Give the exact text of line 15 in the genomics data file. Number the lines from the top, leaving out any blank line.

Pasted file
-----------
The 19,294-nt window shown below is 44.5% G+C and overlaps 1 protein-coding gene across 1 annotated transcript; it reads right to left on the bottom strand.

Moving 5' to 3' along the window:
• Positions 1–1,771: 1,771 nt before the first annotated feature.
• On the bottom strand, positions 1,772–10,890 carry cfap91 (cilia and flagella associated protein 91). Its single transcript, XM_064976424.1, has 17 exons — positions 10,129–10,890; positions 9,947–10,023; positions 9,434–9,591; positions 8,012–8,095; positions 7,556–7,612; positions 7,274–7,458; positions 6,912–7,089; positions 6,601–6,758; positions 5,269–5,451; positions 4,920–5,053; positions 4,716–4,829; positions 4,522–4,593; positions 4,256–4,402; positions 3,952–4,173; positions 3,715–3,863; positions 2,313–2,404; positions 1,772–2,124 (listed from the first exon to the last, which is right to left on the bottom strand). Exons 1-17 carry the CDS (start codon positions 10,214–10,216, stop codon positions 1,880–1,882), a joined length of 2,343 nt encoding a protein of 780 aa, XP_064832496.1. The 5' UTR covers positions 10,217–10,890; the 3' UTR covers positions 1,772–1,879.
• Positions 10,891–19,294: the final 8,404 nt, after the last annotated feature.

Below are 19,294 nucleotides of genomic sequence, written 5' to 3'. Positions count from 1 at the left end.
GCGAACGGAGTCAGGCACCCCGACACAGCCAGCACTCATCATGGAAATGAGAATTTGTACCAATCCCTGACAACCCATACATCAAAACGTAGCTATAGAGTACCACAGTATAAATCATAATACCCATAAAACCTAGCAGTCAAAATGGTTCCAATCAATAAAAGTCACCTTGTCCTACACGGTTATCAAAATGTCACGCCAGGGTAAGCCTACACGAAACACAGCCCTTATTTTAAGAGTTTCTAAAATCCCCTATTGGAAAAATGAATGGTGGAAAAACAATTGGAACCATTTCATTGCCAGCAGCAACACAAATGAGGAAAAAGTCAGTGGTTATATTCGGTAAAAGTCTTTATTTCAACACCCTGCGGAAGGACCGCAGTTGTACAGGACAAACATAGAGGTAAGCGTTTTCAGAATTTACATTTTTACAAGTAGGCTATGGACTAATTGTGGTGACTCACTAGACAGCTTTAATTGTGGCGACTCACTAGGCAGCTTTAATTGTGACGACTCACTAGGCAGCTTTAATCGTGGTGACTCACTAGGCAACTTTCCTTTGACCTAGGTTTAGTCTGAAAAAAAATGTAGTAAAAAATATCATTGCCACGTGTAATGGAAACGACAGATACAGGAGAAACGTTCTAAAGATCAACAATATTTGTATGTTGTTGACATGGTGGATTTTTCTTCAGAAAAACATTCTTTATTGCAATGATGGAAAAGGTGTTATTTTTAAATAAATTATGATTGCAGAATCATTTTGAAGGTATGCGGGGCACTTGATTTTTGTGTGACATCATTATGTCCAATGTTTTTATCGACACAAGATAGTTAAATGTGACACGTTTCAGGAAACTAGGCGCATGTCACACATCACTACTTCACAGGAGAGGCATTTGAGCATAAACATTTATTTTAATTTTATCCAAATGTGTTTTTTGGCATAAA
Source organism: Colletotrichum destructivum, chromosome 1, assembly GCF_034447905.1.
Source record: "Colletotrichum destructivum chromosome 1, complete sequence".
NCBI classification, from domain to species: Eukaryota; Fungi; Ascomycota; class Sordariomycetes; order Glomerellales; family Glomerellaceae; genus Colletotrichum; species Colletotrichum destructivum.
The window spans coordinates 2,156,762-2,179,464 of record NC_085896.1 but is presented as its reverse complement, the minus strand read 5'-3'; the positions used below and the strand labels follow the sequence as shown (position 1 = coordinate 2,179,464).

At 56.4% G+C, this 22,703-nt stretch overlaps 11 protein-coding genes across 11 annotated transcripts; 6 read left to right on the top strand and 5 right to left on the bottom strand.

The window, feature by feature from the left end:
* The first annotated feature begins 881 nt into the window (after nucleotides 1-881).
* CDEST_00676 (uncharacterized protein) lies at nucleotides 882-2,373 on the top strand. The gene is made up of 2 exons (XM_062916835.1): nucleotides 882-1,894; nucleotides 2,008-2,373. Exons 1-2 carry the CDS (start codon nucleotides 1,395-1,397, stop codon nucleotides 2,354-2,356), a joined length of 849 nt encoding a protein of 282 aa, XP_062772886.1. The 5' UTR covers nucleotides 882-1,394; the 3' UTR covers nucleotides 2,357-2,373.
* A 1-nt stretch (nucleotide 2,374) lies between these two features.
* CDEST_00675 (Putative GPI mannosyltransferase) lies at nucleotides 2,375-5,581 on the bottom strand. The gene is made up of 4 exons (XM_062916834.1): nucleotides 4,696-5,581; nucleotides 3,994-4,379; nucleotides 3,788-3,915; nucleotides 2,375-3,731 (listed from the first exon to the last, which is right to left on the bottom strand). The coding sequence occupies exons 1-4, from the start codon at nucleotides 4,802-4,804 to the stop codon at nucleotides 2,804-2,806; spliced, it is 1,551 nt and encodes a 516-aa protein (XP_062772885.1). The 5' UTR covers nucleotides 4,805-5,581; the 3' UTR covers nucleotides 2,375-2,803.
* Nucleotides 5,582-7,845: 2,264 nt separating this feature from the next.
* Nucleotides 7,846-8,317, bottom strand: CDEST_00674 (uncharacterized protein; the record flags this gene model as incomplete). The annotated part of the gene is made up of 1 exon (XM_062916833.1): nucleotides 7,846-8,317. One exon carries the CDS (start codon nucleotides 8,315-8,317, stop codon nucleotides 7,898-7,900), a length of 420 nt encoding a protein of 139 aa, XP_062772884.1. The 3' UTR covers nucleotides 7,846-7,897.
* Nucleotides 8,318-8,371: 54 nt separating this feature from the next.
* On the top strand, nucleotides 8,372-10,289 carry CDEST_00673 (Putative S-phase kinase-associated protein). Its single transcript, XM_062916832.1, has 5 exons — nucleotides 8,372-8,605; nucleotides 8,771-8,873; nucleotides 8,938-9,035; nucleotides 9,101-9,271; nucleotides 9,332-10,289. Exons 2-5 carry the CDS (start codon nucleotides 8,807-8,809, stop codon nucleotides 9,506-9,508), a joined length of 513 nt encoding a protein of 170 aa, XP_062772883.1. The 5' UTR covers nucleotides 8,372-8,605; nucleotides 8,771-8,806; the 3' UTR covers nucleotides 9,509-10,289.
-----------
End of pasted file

* CDEST_00676 (uncharacterized protein) lies at nucleotides 882-2,373 on the top strand. The gene is made up of 2 exons (XM_062916835.1): nucleotides 882-1,894; nucleotides 2,008-2,373. Exons 1-2 carry the CDS (start codon nucleotides 1,395-1,397, stop codon nucleotides 2,354-2,356), a joined length of 849 nt encoding a protein of 282 aa, XP_062772886.1. The 5' UTR covers nucleotides 882-1,394; the 3' UTR covers nucleotides 2,357-2,373.